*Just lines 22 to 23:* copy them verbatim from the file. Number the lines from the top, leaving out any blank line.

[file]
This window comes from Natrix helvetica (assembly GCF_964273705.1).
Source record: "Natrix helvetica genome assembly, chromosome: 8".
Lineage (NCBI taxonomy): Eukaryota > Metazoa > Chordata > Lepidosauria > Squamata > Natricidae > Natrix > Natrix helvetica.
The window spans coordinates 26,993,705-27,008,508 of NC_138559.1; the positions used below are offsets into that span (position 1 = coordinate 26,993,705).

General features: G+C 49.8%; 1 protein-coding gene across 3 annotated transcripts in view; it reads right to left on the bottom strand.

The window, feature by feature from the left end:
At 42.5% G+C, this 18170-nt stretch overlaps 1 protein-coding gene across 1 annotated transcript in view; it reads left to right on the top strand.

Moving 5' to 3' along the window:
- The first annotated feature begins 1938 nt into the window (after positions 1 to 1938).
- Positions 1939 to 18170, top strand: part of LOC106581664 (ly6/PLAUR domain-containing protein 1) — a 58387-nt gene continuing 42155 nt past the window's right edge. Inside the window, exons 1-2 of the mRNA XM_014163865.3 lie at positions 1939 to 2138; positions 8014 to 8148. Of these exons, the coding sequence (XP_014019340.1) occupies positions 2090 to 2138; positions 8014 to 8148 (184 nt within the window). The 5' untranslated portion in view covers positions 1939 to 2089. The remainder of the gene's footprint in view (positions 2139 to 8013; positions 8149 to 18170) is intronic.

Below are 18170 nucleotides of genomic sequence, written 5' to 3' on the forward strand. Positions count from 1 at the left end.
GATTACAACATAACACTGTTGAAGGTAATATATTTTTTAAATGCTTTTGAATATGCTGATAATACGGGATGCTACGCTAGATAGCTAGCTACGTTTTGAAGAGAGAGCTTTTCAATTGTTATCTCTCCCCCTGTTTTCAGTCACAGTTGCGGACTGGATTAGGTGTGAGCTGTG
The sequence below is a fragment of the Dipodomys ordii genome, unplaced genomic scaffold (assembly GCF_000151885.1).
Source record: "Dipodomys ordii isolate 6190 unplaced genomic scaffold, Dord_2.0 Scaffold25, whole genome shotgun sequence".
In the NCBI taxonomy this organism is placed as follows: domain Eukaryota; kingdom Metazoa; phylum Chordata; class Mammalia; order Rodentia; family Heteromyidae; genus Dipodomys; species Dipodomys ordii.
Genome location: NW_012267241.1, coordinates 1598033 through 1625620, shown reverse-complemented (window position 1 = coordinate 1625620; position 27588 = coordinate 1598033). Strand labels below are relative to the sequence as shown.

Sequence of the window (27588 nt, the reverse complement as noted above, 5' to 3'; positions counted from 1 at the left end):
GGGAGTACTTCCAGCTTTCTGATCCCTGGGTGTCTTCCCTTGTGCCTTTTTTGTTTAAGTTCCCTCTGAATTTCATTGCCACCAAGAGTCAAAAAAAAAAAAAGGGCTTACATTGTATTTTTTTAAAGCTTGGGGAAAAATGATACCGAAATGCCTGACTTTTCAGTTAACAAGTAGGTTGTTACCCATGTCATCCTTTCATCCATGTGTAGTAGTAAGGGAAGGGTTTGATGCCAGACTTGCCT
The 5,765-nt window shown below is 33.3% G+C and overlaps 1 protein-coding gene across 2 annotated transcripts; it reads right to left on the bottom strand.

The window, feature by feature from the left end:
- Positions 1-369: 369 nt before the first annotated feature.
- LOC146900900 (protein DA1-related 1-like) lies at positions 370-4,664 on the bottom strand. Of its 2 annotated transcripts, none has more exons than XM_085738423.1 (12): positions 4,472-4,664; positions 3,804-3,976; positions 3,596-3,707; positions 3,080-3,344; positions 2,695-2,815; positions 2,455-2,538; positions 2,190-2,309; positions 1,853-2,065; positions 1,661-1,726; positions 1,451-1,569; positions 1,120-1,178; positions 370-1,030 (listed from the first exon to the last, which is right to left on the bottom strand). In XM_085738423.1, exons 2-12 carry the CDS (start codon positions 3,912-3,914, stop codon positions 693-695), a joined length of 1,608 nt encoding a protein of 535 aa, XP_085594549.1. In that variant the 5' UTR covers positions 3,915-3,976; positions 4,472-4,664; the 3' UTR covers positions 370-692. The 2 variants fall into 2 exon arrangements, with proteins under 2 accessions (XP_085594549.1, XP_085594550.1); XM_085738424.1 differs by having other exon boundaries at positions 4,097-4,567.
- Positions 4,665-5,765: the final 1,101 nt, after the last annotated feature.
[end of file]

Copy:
- LOC146900900 (protein DA1-related 1-like) lies at positions 370-4,664 on the bottom strand. Of its 2 annotated transcripts, none has more exons than XM_085738423.1 (12): positions 4,472-4,664; positions 3,804-3,976; positions 3,596-3,707; positions 3,080-3,344; positions 2,695-2,815; positions 2,455-2,538; positions 2,190-2,309; positions 1,853-2,065; positions 1,661-1,726; positions 1,451-1,569; positions 1,120-1,178; positions 370-1,030 (listed from the first exon to the last, which is right to left on the bottom strand). In XM_085738423.1, exons 2-12 carry the CDS (start codon positions 3,912-3,914, stop codon positions 693-695), a joined length of 1,608 nt encoding a protein of 535 aa, XP_085594549.1. In that variant the 5' UTR covers positions 3,915-3,976; positions 4,472-4,664; the 3' UTR covers positions 370-692. The 2 variants fall into 2 exon arrangements, with proteins under 2 accessions (XP_085594549.1, XP_085594550.1); XM_085738424.1 differs by having other exon boundaries at positions 4,097-4,567.
- Positions 4,665-5,765: the final 1,101 nt, after the last annotated feature.